How does Nike use automation and robotics in its manufacturing?

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Cost reduction has long been a major challenge for manufacturers in the retail industry.

Over the past decade, retailers seeking to optimize their manufacturing costs have resorted to offshoring. Establishing production overseas offers several benefits, including reduced labor and material expenses, tax breaks, shorter supply chains, and access to a workforce. skilled and highly specialized work.

More recently, however, rising foreign labor and material costs, political instability, and unpredictable supply chain disruptions have made offshoring a less attractive option for U.S. organizations. which has led many people to choose to relocate their operations.

Retailers looking to bring production home may need to offset higher US manufacturing costs by moving away from labor-intensive processes and taking advantage of automation and the robotics. Some brands, including Nike, have a head start.

1. Grabit’s Stackit bots

In 2017, Nike partnered with Silicon Valley startup Grabit to increase the speed at which its shoe uppers are produced.

Grabit has developed a new technology using electro-adhesion, which enables gripper robots to grip and work with a multitude of objects and materials. Adoption of robotics in the retail industry has been slow, largely because robots typically struggle to handle and mold softer materials. But Grabit’s technology appears to have overcome that hurdle, with the company saying the robots can grab an egg, a soft cloth or a 50-pound box with equal ease.

This is an important property for a brand like Nike, whose shoes can include 40 different materials in the upper alone. Their assembly requires a precise process of stacking and merging.

Rather than mimicking a human grasping motion, the robot is fitted with electrodes, which produce an electric field that can adhere to most surfaces, allowing the grippers to grasp an object.

Nike has invested in several of Grabit’s $100,000 Stackit robots, which help make between 300 and 600 pairs of shoes over an eight-hour shift. Robots are expensive, but Nike can now produce their shoe uppers in just 50 seconds.

2. Geek+ Smart Bots

In early 2020, Nike announced the arrival of same-day delivery in Japan through a new partnership with smart logistics solutions provider Geek+.

The company’s series of goods-to-person robots serve Nike’s distribution center in Chiba, transporting products to warehouse workers to reduce costs and improve warehousing efficiency. Mark Messina, chief operating officer at Geek+, says the bots have increased Nike’s order picking rate from 100 picks per hour to more than 300.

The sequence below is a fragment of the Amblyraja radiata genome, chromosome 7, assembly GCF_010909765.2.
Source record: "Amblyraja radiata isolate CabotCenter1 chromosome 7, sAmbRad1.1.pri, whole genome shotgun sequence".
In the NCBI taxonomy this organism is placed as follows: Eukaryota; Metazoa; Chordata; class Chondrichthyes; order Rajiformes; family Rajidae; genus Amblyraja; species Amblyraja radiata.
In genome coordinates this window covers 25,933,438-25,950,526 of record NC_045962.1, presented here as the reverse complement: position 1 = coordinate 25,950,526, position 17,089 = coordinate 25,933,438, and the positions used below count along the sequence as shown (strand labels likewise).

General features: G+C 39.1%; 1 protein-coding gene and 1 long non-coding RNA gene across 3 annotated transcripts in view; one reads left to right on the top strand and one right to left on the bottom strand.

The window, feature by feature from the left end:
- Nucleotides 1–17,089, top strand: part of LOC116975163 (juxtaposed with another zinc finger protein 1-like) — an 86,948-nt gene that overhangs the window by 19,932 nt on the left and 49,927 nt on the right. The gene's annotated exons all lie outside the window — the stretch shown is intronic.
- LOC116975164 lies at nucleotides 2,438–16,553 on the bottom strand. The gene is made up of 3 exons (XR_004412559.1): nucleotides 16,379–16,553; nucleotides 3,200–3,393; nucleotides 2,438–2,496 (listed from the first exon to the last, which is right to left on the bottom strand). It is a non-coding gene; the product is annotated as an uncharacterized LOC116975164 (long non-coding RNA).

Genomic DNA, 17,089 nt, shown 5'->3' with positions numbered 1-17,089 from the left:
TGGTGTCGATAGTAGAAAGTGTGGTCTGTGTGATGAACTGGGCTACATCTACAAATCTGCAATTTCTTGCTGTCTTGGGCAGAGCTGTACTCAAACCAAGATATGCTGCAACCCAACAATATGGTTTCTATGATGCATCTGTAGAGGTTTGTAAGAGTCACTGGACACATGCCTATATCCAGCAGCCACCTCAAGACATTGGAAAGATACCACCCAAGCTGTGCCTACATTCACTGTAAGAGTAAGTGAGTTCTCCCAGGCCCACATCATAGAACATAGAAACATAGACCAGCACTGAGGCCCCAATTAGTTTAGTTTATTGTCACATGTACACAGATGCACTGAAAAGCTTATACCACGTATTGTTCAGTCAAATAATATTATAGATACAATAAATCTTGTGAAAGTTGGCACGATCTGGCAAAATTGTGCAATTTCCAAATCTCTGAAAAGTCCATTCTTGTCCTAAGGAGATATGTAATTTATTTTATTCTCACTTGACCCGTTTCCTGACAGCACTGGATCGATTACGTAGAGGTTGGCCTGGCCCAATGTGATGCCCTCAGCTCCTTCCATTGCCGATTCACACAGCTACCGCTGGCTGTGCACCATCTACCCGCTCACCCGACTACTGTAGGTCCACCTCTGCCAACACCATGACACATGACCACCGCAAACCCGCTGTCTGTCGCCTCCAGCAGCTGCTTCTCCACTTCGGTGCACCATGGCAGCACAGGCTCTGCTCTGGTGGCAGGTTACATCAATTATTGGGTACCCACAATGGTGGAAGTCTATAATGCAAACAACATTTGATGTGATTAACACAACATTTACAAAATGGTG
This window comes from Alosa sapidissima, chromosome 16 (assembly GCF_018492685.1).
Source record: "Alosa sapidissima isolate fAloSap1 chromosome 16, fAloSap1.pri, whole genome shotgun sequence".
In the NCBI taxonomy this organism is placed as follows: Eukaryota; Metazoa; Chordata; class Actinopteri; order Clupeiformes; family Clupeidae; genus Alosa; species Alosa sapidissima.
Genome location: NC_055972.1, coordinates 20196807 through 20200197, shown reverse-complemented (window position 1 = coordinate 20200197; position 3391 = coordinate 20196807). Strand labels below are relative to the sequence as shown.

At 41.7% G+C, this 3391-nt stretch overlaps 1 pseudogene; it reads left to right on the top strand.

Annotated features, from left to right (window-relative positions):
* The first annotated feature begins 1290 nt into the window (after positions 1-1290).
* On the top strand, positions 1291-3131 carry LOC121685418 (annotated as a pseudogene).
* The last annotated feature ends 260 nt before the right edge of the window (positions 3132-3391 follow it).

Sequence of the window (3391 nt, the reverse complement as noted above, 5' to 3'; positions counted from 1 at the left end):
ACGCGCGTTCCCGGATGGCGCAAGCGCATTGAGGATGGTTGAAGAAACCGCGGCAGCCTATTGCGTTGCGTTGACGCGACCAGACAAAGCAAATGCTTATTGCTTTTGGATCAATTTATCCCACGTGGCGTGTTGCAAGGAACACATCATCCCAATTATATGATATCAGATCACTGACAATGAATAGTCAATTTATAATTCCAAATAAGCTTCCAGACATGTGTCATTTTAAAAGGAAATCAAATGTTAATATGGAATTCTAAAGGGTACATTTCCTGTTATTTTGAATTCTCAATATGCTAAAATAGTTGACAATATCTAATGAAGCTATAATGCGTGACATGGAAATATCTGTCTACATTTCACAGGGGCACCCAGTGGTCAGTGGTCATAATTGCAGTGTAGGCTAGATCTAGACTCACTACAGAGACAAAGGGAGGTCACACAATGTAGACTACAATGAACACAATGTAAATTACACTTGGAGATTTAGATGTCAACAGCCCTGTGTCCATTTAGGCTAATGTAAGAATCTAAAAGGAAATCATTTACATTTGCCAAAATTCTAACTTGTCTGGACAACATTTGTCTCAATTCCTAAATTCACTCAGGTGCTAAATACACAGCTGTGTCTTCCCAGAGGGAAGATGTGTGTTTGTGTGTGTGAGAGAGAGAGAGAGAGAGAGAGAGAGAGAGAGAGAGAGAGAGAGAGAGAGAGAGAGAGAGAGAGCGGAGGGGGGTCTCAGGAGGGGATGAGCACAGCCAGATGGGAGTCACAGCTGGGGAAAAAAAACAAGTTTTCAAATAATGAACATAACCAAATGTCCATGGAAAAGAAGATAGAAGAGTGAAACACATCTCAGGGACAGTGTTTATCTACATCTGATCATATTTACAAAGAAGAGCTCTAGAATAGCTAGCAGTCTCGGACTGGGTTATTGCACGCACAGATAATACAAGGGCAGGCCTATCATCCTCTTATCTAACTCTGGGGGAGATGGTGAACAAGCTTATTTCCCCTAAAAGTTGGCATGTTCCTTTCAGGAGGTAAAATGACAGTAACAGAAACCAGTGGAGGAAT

For some time, brands like Nike have been feeling the pressure of labor shortages in the logistics industry. In a post-COVID world, the growth of e-commerce and concerns about worker safety will further reinforce the need for products like Geek+’s robots that are inexpensive, efficient, and safe.

3. Flyknit 4D knit

Sports brands are constantly striving to make their shoes lighter without compromising the support required by athletes.

In 2012, Nike launched its Flyknit technology, which uses high-strength fibers to create lightweight uppers that fit “like a sock.” As well as being exceptionally lightweight, the material offers breathability and support, and it has a low impact on the environment.

Today, the production of Nike’s Flyknit shoes is highly automated. A CNC knitting machine weaves the upper of the shoe in one piece, which can reduce labor costs by 50% and material usage by 20%. The automated process allows for more frequent shoe updates and improvements, as data is fed back from factories in China to US-based designers and engineers.

4. 3D printing

Nike was an early adopter of additive manufacturing, otherwise known as 3D printing. Technology has spurred product innovation and customization, and it has enabled the brand to produce components that would have been impossible to manufacture using traditional methods.

In 2013, Nike Football unveiled the Vapor Laser Talon, its first shoe equipped with a 3D-printed plate, designed to provide optimal traction on football turf.

More recently, the company has taken advantage of computer design, which allows manufacturers to feed physical parameters and properties into a model to create designs that would be nearly impossible for a human to produce. Nike used this technology to produce their Vaporfly Elite FlyPrint shoe.

In 2018, Nike claimed that its 3D printing prototyping process was 16 times faster than any previous manufacturing method.

Image Credit: pio3 / Shutterstock.com

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